The men, and their training habits, featured in the current issue Mens Health seems to be part of a larger trend in mens fitness, away from free weights and bulk for the sake of bulk, and towards functionality, ability and movement. This trend has been quietly gaining momentum for years. While Conor McGregor has helped bring bodyweight and movement training more into the spotlight, fellow UFC competitor Nate Diaz commented;

“Everybody nowadays is like there is this new movement setup that Conor is bringing to the table but that was already around. That’s what inspired us to begin with…….all that movement stuff they’re trying to preach, we already got.”

A few years ago I went to my first movement based exercise seminar. At the seminar my free-weight built muscles were exposed as largely useless. It turns out my free-weight build muscles were only good for lifting more free-weights. I quit the gym and replaced it with running, Rushfit, boxing, barre, olympic rings, crawling, parallettes and more. I do still own a set of 7.5kg dumbbells, but I incorporate them into full body movements. I drop elements of my training and bring in new pieces all the time, which keeps it interesting. In the Summer months, like now, I can train outside in the sun and fresh air. Below is a video of me doing some free movement, its far from perfect and I have a long way to go, but I feel fitter and even though Im getting older, I’m becoming MORE mobile, long may that continue!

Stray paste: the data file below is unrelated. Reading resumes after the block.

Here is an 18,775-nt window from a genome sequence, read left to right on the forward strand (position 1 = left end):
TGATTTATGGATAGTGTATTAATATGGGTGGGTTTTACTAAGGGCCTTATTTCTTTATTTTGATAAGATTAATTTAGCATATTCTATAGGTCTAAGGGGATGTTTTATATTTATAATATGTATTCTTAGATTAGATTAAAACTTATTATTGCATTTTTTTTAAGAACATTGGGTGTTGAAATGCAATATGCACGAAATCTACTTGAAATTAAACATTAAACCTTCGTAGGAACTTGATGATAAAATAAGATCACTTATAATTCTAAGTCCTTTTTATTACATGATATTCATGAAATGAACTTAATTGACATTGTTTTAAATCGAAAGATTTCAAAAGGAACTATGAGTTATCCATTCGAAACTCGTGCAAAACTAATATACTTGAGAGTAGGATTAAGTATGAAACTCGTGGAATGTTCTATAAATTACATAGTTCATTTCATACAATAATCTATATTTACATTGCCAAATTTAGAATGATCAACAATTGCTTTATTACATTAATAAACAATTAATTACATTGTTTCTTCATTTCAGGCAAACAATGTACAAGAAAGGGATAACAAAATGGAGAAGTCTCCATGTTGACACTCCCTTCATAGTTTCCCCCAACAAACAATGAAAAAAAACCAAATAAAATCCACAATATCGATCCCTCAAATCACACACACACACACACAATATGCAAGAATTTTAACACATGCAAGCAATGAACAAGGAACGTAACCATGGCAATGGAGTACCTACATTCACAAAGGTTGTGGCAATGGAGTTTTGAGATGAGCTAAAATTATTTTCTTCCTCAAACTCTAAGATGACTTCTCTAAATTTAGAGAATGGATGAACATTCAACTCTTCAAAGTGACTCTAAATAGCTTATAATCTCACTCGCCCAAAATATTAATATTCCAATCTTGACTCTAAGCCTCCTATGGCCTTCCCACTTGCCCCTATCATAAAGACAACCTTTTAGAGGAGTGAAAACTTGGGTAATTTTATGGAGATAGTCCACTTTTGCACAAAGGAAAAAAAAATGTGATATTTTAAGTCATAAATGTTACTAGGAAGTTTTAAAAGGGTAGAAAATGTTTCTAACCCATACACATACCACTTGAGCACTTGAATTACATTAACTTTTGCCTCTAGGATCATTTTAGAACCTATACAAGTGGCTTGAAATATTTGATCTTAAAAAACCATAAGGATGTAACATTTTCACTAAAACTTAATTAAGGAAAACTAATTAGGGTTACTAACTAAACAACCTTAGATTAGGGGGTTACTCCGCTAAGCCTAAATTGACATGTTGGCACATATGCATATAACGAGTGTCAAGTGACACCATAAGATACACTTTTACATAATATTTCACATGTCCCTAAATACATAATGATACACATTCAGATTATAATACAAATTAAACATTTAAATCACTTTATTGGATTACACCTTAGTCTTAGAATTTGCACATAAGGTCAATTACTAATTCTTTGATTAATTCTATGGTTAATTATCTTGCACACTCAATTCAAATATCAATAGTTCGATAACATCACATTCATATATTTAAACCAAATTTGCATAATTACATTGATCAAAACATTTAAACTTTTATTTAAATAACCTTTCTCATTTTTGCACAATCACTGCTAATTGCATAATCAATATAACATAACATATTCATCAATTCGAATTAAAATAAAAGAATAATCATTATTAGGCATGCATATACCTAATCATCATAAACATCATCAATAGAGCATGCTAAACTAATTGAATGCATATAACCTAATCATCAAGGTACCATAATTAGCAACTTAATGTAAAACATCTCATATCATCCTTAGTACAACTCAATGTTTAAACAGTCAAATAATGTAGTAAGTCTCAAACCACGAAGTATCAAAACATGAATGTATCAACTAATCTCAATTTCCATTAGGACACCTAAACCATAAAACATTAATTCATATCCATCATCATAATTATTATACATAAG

Not a morning person

I’m not a morning person, I think few people are. When my alarm clock rings every muscle in my body is telling me that its okay to sleep in a little longer because I need the rest, and my brain is telling me that a missed workout this morning can easily be compensated for later in the week.